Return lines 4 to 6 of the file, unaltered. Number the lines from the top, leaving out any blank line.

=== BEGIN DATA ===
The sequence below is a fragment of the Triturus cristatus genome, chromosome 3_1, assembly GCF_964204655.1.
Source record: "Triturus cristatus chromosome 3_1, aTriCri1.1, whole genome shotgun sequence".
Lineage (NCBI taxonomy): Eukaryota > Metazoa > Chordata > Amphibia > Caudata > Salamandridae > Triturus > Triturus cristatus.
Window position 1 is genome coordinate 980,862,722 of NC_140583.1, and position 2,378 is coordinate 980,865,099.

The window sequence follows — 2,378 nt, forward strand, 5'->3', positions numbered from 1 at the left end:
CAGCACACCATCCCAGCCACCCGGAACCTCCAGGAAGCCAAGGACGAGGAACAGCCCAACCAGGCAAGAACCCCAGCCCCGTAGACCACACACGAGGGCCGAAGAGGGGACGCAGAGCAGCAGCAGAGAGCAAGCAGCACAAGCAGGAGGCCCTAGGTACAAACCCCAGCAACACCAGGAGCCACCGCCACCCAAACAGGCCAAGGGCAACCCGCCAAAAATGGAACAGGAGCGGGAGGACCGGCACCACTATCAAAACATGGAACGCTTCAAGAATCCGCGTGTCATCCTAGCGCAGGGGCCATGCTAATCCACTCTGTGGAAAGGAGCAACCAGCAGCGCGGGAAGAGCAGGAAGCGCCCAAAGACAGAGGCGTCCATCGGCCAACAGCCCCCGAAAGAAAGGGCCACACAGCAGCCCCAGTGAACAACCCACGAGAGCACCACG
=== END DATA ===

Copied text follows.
Window position 1 is genome coordinate 980,862,722 of NC_140583.1, and position 2,378 is coordinate 980,865,099.

The window sequence follows — 2,378 nt, forward strand, 5'->3', positions numbered from 1 at the left end:
CAGCACACCATCCCAGCCACCCGGAACCTCCAGGAAGCCAAGGACGAGGAACAGCCCAACCAGGCAAGAACCCCAGCCCCGTAGACCACACACGAGGGCCGAAGAGGGGACGCAGAGCAGCAGCAGAGAGCAAGCAGCACAAGCAGGAGGCCCTAGGTACAAACCCCAGCAACACCAGGAGCCACCGCCACCCAAACAGGCCAAGGGCAACCCGCCAAAAATGGAACAGGAGCGGGAGGACCGGCACCACTATCAAAACATGGAACGCTTCAAGAATCCGCGTGTCATCCTAGCGCAGGGGCCATGCTAATCCACTCTGTGGAAAGGAGCAACCAGCAGCGCGGGAAGAGCAGGAAGCGCCCAAAGACAGAGGCGTCCATCGGCCAACAGCCCCCGAAAGAAAGGGCCACACAGCAGCCCCAGTGAACAACCCACGAGAGCACCACG